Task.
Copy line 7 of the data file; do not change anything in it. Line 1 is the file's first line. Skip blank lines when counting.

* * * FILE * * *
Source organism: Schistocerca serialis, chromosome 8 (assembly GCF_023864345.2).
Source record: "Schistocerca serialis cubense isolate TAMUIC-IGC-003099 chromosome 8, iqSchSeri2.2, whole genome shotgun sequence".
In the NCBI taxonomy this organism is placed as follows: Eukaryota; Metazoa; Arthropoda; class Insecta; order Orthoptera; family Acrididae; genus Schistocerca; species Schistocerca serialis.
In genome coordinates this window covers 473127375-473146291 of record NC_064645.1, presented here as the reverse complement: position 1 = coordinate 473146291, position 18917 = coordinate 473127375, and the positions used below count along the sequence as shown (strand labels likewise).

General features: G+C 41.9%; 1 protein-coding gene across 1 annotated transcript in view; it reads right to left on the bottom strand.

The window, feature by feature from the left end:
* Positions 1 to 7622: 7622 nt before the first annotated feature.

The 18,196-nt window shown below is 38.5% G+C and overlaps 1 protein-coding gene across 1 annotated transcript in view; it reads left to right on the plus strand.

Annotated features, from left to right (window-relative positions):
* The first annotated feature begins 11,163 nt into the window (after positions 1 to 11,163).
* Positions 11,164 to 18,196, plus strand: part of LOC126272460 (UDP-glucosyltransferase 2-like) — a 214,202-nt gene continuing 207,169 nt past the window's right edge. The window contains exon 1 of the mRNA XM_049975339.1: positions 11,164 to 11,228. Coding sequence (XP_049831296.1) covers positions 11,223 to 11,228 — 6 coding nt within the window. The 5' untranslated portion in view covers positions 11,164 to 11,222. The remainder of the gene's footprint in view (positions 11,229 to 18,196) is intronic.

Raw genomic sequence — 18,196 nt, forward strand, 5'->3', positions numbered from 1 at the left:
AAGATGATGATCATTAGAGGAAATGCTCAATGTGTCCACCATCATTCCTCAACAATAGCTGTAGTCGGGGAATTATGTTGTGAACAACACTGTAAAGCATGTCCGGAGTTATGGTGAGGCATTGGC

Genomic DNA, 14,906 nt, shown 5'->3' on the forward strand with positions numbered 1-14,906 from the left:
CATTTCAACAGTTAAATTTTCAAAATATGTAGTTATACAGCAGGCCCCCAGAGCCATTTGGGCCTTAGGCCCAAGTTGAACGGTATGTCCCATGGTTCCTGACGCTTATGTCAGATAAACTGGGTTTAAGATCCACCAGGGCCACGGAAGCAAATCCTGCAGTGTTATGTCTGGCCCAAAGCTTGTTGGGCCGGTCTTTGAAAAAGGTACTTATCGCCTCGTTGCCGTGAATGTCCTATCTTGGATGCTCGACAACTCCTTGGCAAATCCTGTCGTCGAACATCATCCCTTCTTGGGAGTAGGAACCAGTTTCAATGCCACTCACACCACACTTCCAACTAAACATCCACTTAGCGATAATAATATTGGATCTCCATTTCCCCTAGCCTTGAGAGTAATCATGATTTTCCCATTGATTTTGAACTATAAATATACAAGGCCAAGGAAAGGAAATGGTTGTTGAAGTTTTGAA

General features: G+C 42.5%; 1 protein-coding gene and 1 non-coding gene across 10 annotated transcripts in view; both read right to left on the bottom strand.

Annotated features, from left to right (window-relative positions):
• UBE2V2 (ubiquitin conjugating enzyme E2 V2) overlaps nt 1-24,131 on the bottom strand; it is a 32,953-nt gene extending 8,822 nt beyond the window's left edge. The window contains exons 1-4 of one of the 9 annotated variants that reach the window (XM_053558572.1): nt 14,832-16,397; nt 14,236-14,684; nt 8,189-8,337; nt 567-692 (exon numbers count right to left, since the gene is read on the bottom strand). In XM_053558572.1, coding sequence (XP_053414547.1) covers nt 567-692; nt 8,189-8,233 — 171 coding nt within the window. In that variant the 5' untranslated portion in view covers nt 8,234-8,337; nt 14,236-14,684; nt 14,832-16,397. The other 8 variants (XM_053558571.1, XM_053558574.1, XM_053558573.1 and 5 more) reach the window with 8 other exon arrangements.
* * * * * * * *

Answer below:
* Positions 1 to 7622: 7622 nt before the first annotated feature.